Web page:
Dear Audra,

I am almost 28, and I have a ton of acquaintances who often want to “grab drinks” and “get dinner,” but I have very few people in my life I consider “real” friends. To me that would mean someone I trust enough to be honest about how I’m feeling and what I think, someone I can be myself around, someone I care about to a significant degree. And having those things reciprocated.

My friend history is littered with confusing falling outs and ghostings. There was the high school best friend who disappeared from my life about a semester after we started college and ignored my pleas for an explanation; the college roommate who exploded at me for being a “bad friend” because I was uncomfortable being around her boyfriend; the friend whose boyfriend didn’t want her to be friends with me and she complied.

Then there are the people I have learned to see as exhausters. The friend I don’t know very well but who expects emotional support from me on a level that I don’t feel equipped to handle; the one who only talks to me when she wants to argue about politics or pick my brain about my views; the one who practically uses messages to me as a diary of his life’s woes and complaints.

Between these two groups, I have begun to feel like my time and feelings aren’t really valuable to others, despite the effort that I put in. I’ve talked about this with my therapist, and she thinks it might be, at least in part, about expectations. With the first group, my expectations were too high, or unhealthy. I wanted a “kindred spirit” relationship like the ones I’d grown up reading about (big lover of Anne of Green Gables, here.) But Anne was pretty codependent, and those kinds of relationships aren’t actually all that common, or healthy. And with the second group, people may be taking advantage of me, but that’s about expectations too. This is pretty satisfying to me as an explanation, but what now? How do I more accurately set expectations for a relationship with me? How do I make it clear that I care about someone and want to know what makes them happy or sad or laugh, but am not signing up to shoulder all their troubles? How do I attract people who will actually reciprocate the time and energy I put into a friendship? Or is this even possible?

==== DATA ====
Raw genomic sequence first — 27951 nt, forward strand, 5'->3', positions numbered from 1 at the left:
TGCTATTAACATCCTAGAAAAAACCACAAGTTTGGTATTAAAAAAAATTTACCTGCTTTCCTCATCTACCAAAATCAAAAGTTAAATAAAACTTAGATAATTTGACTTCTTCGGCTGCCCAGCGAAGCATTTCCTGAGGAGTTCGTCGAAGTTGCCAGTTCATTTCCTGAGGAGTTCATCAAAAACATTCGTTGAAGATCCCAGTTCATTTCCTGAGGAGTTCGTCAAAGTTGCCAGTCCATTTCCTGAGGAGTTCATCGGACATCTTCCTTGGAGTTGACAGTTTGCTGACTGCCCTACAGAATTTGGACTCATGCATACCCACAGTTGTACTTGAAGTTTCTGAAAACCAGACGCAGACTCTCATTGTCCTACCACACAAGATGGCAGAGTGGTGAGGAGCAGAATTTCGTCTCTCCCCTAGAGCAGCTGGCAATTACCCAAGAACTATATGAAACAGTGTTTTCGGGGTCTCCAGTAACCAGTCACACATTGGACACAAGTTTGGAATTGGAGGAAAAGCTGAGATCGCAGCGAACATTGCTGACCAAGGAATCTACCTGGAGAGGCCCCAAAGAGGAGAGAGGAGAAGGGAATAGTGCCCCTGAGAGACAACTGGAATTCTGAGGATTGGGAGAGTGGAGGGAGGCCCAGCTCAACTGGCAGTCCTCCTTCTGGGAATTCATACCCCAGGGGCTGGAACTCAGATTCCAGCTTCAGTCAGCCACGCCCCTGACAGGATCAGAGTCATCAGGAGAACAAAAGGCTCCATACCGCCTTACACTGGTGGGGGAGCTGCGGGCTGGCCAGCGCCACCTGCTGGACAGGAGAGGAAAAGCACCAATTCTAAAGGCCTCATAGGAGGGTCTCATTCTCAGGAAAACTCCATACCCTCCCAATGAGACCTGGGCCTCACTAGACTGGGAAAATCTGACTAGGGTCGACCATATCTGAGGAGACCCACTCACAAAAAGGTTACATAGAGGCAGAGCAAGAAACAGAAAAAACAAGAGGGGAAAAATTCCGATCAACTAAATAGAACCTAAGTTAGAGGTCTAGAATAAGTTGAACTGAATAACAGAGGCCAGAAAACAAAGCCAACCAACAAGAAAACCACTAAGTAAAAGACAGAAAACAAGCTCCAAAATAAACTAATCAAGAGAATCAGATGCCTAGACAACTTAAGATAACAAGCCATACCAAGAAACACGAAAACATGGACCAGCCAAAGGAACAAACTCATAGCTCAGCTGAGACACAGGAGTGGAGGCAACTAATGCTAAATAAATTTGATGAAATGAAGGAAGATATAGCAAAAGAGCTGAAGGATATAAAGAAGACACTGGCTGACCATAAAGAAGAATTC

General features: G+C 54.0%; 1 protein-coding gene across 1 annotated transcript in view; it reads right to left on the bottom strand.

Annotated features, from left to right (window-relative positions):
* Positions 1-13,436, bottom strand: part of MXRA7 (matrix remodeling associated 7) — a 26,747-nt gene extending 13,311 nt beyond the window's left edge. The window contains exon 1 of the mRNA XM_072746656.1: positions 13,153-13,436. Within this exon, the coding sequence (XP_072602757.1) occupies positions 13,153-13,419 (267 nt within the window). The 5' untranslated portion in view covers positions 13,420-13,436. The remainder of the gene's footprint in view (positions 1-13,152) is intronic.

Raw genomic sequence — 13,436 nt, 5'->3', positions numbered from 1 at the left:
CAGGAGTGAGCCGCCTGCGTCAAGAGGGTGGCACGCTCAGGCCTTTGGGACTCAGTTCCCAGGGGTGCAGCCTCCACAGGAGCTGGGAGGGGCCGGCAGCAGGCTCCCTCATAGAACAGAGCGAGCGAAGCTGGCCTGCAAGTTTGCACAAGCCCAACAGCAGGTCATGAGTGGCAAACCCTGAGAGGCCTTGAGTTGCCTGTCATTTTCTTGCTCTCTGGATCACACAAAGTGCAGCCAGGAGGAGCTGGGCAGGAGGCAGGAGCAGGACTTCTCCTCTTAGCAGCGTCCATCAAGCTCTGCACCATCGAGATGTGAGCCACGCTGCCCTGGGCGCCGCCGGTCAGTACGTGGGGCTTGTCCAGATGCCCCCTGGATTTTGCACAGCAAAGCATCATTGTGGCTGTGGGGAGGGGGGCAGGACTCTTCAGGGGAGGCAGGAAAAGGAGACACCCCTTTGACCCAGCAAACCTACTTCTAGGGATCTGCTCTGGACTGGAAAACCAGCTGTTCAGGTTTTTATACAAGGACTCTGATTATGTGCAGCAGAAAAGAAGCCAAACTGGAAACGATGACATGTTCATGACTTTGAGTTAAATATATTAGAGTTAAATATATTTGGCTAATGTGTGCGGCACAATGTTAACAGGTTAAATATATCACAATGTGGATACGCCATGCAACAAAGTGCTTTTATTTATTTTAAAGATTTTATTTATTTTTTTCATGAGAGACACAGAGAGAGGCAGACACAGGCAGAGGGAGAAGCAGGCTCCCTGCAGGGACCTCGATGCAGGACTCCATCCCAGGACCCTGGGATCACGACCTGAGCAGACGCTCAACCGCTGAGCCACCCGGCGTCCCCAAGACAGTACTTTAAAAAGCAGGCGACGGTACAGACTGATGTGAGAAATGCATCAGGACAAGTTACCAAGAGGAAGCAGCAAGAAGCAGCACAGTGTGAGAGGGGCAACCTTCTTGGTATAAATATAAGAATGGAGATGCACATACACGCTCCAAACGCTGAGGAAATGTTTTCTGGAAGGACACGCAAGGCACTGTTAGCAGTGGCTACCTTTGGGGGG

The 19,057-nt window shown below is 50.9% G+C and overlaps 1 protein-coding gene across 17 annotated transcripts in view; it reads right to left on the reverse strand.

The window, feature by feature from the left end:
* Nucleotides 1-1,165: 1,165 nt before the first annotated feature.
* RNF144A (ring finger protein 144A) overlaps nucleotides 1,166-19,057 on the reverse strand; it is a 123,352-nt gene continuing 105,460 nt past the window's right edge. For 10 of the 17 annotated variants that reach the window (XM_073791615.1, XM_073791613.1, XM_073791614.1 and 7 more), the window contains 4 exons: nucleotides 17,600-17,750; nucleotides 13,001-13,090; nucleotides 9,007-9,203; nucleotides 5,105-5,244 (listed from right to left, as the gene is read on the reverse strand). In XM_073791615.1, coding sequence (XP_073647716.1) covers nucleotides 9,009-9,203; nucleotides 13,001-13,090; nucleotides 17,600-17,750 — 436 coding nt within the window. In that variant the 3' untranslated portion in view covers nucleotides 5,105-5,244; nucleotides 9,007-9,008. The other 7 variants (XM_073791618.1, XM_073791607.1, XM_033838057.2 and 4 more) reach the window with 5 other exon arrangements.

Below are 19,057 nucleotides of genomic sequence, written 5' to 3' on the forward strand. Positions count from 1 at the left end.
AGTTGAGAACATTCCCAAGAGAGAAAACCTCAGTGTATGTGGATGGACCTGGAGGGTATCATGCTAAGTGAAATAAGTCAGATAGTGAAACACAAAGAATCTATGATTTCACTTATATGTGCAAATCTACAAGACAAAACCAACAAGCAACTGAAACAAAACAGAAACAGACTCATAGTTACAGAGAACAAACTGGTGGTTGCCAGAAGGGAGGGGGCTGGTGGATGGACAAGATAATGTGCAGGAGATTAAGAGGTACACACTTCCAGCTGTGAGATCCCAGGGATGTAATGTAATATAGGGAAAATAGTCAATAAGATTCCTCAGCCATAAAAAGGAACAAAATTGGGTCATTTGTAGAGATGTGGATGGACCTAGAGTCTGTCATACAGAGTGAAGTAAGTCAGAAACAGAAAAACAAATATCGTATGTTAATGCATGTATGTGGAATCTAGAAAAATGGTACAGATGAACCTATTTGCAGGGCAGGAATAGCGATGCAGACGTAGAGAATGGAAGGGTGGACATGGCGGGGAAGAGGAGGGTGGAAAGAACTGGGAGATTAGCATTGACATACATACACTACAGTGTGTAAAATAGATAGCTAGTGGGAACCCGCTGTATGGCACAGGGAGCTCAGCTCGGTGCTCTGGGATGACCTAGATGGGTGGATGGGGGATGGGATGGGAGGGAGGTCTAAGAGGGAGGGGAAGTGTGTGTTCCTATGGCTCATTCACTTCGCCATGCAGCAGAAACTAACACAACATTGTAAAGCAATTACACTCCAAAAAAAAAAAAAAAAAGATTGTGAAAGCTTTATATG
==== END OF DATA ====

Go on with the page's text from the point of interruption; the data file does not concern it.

I understand that we can’t dictate or predict how people will act, but clearly humans operate off of each other’s cues, and either some of mine are wrong, or most people suck. And I do not (want to) believe that most people suck!

So, any advice on how to be a better friend, and attract the right kind of friends, too?

Kindred Spirit

Dear KS,

I also grew up reading Anne of Green Gables, and it did a great job of teaching me how life changing it can be to make a friend like Diana Barry. Everyone I know has always been way more invested in Anne and Diana’s love than in Anne and Gilbert’s, and I feel like generations of girls internalized the crucial message that “romantic love” is great and all, but we also need strong friendships to sustain us (even if our husbands don’t go off to war or whatever).

Many folks seem to think that finding a best friend will be like falling in love is in a movie: as soon as you meet this person, you will know they are The One For You, and the rest of your relationship will be completely effortless because you are magical soul mates and can anticipate and meet all of each other’s needs.